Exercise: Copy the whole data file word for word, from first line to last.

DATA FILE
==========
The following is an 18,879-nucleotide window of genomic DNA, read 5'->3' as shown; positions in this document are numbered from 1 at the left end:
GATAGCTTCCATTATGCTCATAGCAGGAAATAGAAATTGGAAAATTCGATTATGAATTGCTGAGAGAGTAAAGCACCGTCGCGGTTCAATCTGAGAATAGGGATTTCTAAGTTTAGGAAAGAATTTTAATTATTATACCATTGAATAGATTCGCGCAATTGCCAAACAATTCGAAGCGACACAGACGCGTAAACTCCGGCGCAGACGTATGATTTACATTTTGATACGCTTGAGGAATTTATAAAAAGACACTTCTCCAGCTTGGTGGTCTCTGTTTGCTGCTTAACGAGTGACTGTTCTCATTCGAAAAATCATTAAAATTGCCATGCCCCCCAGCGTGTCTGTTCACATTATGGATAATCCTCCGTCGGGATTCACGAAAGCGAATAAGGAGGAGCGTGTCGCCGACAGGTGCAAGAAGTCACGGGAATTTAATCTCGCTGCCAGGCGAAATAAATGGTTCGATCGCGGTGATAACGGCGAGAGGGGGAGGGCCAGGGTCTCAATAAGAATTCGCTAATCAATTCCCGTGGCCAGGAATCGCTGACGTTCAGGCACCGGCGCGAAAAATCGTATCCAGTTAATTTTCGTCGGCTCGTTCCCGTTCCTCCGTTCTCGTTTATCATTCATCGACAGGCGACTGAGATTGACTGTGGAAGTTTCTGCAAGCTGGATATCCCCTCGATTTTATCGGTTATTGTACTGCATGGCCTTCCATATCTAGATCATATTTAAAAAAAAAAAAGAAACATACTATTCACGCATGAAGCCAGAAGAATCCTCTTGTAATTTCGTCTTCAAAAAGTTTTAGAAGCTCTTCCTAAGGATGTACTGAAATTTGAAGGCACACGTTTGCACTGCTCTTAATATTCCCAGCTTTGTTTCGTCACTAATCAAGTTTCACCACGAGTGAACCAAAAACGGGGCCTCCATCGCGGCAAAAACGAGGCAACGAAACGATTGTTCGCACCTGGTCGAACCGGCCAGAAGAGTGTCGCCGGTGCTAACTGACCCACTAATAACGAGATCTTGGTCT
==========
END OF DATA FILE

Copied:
The following is an 18,879-nucleotide window of genomic DNA, read 5'->3' as shown; positions in this document are numbered from 1 at the left end:
GATAGCTTCCATTATGCTCATAGCAGGAAATAGAAATTGGAAAATTCGATTATGAATTGCTGAGAGAGTAAAGCACCGTCGCGGTTCAATCTGAGAATAGGGATTTCTAAGTTTAGGAAAGAATTTTAATTATTATACCATTGAATAGATTCGCGCAATTGCCAAACAATTCGAAGCGACACAGACGCGTAAACTCCGGCGCAGACGTATGATTTACATTTTGATACGCTTGAGGAATTTATAAAAAGACACTTCTCCAGCTTGGTGGTCTCTGTTTGCTGCTTAACGAGTGACTGTTCTCATTCGAAAAATCATTAAAATTGCCATGCCCCCCAGCGTGTCTGTTCACATTATGGATAATCCTCCGTCGGGATTCACGAAAGCGAATAAGGAGGAGCGTGTCGCCGACAGGTGCAAGAAGTCACGGGAATTTAATCTCGCTGCCAGGCGAAATAAATGGTTCGATCGCGGTGATAACGGCGAGAGGGGGAGGGCCAGGGTCTCAATAAGAATTCGCTAATCAATTCCCGTGGCCAGGAATCGCTGACGTTCAGGCACCGGCGCGAAAAATCGTATCCAGTTAATTTTCGTCGGCTCGTTCCCGTTCCTCCGTTCTCGTTTATCATTCATCGACAGGCGACTGAGATTGACTGTGGAAGTTTCTGCAAGCTGGATATCCCCTCGATTTTATCGGTTATTGTACTGCATGGCCTTCCATATCTAGATCATATTTAAAAAAAAAAAAGAAACATACTATTCACGCATGAAGCCAGAAGAATCCTCTTGTAATTTCGTCTTCAAAAAGTTTTAGAAGCTCTTCCTAAGGATGTACTGAAATTTGAAGGCACACGTTTGCACTGCTCTTAATATTCCCAGCTTTGTTTCGTCACTAATCAAGTTTCACCACGAGTGAACCAAAAACGGGGCCTCCATCGCGGCAAAAACGAGGCAACGAAACGATTGTTCGCACCTGGTCGAACCGGCCAGAAGAGTGTCGCCGGTGCTAACTGACCCACTAATAACGAGATCTTGGTCT